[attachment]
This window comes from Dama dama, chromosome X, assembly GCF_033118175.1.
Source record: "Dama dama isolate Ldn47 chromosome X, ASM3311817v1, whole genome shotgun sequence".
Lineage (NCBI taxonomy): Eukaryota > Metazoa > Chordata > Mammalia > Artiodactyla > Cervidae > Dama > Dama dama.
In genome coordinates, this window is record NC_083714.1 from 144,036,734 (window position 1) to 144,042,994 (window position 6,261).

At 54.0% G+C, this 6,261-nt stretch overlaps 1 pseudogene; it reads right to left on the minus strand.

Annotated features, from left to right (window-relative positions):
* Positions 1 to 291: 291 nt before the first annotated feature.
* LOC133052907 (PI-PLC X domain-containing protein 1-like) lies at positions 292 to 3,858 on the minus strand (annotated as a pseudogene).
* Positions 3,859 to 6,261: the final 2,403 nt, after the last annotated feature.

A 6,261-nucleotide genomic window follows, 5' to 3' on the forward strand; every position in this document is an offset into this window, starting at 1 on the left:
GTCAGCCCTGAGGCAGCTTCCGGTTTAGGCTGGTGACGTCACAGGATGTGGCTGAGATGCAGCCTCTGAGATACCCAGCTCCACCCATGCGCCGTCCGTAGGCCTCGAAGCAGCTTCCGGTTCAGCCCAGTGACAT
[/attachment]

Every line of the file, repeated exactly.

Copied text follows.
This window comes from Dama dama, chromosome X, assembly GCF_033118175.1.
Source record: "Dama dama isolate Ldn47 chromosome X, ASM3311817v1, whole genome shotgun sequence".
Lineage (NCBI taxonomy): Eukaryota > Metazoa > Chordata > Mammalia > Artiodactyla > Cervidae > Dama > Dama dama.
In genome coordinates, this window is record NC_083714.1 from 144,036,734 (window position 1) to 144,042,994 (window position 6,261).

At 54.0% G+C, this 6,261-nt stretch overlaps 1 pseudogene; it reads right to left on the minus strand.

Annotated features, from left to right (window-relative positions):
* Positions 1 to 291: 291 nt before the first annotated feature.
* LOC133052907 (PI-PLC X domain-containing protein 1-like) lies at positions 292 to 3,858 on the minus strand (annotated as a pseudogene).
* Positions 3,859 to 6,261: the final 2,403 nt, after the last annotated feature.

A 6,261-nucleotide genomic window follows, 5' to 3' on the forward strand; every position in this document is an offset into this window, starting at 1 on the left:
GTCAGCCCTGAGGCAGCTTCCGGTTTAGGCTGGTGACGTCACAGGATGTGGCTGAGATGCAGCCTCTGAGATACCCAGCTCCACCCATGCGCCGTCCGTAGGCCTCGAAGCAGCTTCCGGTTCAGCCCAGTGACAT